This is the second piece in our Employee vs. manager series in which an employee asks a question concerning a certain managerial behavior, and we have a manager address the question. Last time, we covered what hiring managers mean by the word “overqualified.”
This week, a TechRepublic member writes to ask why his manager seems to be “secretive.”
Question: I get along well with my manager. In fact, our whole team does. He’s easy to talk to and seems to be completely supportive of the team. We all go out to lunch frequently as a group. But occasionally there has been a completely unexpected announcement from him of some major change in the way we do things, and once, a layoff came out of the blue. I understand that these come down from the top, but it’s hard to really trust a guy who can keep things like this secret and then spring them on us. It’s kind of personally hurtful and makes me wonder what else he isn’t telling us.”
Patrick Gray, founder and president of Prevoyance Group and author of Breakthrough IT: Supercharging Organizational Value through Technology, answers this week’s question. Patrick can be reached at email@example.com.
Answer: This is likely a case where the most simple explanation is likely the most accurate: Your manager is paid to do a job, part of which is keeping secrets. While I’m not an anthropologist, I would imagine that since the dawn of human communication, one person has kept a secret from another, and it has caused stress and hurt feelings on behalf of both parties. This can be especially painful when a manager and employee have a good working and personal relationship. Despite that bond, a key aspect of a management position is keeping some information in confidence. You have surely heard the HR platitudes about lawsuits, material disclosures and the like, but more important in my mind is the question of disclosing information in a fair, widespread, and well-executed manner.
We have all seen how office gossip can spread like wildfire. Imagine for a moment a manager who discloses everything he or she knows in advance to their “circle of friends.” This might be great for that inner circle, but consider how those outside the circle would feel when they are excluded from information that this manager has shared. This premature disclosure puts everyone in a bad position. Those who know information told to them in confidence must now make their own decision as to whether they should disclose that information to others, and without any official word from the top, exaggerations and misrepresentations are likely to create all manner of dire rumors and predictions for the worst.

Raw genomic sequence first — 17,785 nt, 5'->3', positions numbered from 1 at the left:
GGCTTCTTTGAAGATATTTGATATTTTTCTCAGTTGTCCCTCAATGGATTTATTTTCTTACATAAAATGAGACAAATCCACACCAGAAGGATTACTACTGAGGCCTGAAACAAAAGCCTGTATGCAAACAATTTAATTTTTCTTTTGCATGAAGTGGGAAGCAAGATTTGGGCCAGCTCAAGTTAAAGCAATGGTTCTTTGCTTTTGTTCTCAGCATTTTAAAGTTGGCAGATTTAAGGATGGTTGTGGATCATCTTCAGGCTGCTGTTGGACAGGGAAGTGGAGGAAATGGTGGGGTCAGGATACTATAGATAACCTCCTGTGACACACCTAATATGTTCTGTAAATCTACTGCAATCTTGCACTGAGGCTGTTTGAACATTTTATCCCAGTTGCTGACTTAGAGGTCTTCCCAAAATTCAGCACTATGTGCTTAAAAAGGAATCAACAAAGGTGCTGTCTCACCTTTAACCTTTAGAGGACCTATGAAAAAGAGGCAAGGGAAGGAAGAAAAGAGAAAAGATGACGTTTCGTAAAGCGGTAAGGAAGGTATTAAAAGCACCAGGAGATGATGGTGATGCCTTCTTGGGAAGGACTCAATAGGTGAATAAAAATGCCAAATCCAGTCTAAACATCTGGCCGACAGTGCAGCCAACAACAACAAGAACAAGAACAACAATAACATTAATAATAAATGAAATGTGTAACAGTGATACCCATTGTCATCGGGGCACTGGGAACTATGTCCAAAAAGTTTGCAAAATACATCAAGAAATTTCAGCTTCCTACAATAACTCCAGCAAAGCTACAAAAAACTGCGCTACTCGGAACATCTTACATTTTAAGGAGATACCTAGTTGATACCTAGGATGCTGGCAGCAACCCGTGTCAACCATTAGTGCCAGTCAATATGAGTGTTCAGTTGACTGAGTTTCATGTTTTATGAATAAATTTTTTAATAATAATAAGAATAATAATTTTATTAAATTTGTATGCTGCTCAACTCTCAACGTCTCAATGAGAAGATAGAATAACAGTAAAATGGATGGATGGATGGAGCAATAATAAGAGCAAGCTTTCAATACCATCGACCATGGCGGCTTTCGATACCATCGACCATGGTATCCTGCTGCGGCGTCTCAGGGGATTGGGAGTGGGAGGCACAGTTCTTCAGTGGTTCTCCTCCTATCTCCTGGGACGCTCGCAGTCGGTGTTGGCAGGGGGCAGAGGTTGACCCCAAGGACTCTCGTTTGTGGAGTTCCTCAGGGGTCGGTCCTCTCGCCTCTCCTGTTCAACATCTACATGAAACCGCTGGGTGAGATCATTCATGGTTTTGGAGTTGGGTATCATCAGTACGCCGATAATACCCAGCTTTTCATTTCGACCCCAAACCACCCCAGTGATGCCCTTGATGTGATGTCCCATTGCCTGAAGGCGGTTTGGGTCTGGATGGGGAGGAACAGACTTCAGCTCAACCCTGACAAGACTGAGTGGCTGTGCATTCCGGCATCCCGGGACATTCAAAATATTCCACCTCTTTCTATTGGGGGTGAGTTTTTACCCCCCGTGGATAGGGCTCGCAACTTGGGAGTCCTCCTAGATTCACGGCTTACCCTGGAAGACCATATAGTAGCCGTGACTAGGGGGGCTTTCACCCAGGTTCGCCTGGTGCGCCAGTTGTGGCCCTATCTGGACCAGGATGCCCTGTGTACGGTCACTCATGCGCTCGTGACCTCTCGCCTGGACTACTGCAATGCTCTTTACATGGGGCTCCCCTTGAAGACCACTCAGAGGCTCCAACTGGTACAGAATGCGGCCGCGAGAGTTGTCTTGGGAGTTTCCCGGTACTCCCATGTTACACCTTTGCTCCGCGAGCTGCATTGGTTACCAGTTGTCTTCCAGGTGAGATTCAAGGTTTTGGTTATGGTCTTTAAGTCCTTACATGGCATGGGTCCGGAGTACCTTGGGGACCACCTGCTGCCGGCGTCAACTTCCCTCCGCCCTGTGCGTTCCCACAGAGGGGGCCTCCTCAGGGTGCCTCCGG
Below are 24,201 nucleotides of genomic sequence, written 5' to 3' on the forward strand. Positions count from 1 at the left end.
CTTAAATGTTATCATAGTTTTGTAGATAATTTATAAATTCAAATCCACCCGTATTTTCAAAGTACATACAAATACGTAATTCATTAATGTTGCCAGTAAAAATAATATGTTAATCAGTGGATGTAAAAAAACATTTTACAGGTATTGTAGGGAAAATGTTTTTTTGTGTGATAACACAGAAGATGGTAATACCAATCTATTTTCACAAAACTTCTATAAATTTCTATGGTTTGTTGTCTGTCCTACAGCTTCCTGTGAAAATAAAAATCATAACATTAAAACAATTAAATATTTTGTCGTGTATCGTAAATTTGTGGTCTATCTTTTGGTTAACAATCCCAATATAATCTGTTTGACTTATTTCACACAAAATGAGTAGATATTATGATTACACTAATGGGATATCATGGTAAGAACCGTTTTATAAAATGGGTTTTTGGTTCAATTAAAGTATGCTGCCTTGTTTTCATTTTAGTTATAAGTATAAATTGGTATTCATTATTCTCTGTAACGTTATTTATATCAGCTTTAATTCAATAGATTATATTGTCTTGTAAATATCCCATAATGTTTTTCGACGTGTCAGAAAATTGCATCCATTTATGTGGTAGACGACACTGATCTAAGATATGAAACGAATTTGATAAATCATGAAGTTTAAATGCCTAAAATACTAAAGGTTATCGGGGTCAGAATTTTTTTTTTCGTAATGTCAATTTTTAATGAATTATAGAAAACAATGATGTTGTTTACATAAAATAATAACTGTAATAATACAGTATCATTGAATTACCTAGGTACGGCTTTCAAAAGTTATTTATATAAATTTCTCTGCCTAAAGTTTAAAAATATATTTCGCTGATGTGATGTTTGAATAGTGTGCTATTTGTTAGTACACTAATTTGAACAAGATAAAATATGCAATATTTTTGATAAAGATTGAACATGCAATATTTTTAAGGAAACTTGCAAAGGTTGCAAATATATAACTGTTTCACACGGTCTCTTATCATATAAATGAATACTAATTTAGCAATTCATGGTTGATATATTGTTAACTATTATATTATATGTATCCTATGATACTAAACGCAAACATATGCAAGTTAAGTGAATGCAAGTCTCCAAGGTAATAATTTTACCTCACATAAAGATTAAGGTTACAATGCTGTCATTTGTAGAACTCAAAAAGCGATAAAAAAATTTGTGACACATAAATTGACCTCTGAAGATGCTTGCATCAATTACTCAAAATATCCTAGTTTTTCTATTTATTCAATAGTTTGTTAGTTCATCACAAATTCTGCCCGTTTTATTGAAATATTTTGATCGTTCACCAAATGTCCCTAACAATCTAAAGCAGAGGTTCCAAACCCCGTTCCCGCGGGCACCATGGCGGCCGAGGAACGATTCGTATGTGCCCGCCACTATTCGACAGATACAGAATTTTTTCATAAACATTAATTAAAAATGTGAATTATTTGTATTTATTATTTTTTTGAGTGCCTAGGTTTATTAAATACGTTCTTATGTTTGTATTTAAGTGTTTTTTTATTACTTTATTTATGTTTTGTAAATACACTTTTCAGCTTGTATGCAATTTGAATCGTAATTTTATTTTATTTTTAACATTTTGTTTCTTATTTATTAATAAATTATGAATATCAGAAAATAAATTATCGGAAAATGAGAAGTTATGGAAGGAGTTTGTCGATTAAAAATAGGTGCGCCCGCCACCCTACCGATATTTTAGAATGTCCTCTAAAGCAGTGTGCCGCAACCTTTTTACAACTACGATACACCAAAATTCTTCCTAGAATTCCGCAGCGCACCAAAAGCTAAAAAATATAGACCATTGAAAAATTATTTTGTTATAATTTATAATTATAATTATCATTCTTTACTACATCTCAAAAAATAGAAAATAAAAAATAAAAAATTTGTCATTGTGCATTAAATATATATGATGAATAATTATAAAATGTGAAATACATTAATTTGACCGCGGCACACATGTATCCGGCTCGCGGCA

In this scenario, since the information is still “secret” from the perspective of upper management, there is no recourse for those who have the information and want to ask questions, get clarification, or determine how the news directly affects them. If the news relates to something like a layoff or a merger, turning towards HR, executive management, or other line managers will result in a “no comment,” since there is not yet any mechanism in place to answer questions or communicate the details behind the new policy or procedural action.
Perhaps the most important aspect of this discussion to realize is that your manager withholding information is not a comment on your working or personal relationship and should not be interpreted as such. You may be tempted to dust off the world’s smallest violin as I ask you to put on the other person’s shoes for a moment, but for many in management keeping secrets, especially around events that will dramatically affect their friends’ and coworkers’ lives, is one of the worst aspects of the job.
There are thousands of companies that do an extremely poor job of communicating big changes and lamenting that fact is likely more constructive than assuming your manager does not respect his or her relationship with you.